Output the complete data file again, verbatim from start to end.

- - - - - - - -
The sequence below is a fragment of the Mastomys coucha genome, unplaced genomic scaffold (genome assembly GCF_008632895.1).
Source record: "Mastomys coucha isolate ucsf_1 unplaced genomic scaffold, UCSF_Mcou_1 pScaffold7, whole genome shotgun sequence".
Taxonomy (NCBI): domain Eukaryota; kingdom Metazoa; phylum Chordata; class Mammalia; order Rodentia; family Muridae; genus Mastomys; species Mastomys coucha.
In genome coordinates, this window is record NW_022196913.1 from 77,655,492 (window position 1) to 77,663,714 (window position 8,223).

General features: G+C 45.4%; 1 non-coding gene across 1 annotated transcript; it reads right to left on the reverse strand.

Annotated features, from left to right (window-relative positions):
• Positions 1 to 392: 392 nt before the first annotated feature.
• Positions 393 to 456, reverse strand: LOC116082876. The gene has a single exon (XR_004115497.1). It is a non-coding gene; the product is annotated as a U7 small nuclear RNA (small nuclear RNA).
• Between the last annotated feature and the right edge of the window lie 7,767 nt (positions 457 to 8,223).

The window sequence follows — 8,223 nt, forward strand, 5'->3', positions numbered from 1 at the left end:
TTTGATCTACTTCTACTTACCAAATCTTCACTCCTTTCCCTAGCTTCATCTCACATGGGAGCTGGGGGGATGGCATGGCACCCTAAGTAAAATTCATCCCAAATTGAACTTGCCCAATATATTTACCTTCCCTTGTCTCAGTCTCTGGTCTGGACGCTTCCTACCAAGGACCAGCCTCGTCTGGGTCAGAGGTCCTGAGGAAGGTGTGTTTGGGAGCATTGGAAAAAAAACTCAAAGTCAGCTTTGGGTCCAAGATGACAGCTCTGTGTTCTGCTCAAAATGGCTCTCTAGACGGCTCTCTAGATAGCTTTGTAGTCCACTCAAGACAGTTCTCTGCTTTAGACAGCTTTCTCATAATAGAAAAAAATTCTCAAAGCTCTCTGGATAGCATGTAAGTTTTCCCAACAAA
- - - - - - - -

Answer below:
The sequence below is a fragment of the Mastomys coucha genome, unplaced genomic scaffold (genome assembly GCF_008632895.1).
Source record: "Mastomys coucha isolate ucsf_1 unplaced genomic scaffold, UCSF_Mcou_1 pScaffold7, whole genome shotgun sequence".
Taxonomy (NCBI): domain Eukaryota; kingdom Metazoa; phylum Chordata; class Mammalia; order Rodentia; family Muridae; genus Mastomys; species Mastomys coucha.
In genome coordinates, this window is record NW_022196913.1 from 77,655,492 (window position 1) to 77,663,714 (window position 8,223).

General features: G+C 45.4%; 1 non-coding gene across 1 annotated transcript; it reads right to left on the reverse strand.

Annotated features, from left to right (window-relative positions):
• Positions 1 to 392: 392 nt before the first annotated feature.
• Positions 393 to 456, reverse strand: LOC116082876. The gene has a single exon (XR_004115497.1). It is a non-coding gene; the product is annotated as a U7 small nuclear RNA (small nuclear RNA).
• Between the last annotated feature and the right edge of the window lie 7,767 nt (positions 457 to 8,223).

The window sequence follows — 8,223 nt, forward strand, 5'->3', positions numbered from 1 at the left end:
TTTGATCTACTTCTACTTACCAAATCTTCACTCCTTTCCCTAGCTTCATCTCACATGGGAGCTGGGGGGATGGCATGGCACCCTAAGTAAAATTCATCCCAAATTGAACTTGCCCAATATATTTACCTTCCCTTGTCTCAGTCTCTGGTCTGGACGCTTCCTACCAAGGACCAGCCTCGTCTGGGTCAGAGGTCCTGAGGAAGGTGTGTTTGGGAGCATTGGAAAAAAAACTCAAAGTCAGCTTTGGGTCCAAGATGACAGCTCTGTGTTCTGCTCAAAATGGCTCTCTAGACGGCTCTCTAGATAGCTTTGTAGTCCACTCAAGACAGTTCTCTGCTTTAGACAGCTTTCTCATAATAGAAAAAAATTCTCAAAGCTCTCTGGATAGCATGTAAGTTTTCCCAACAAA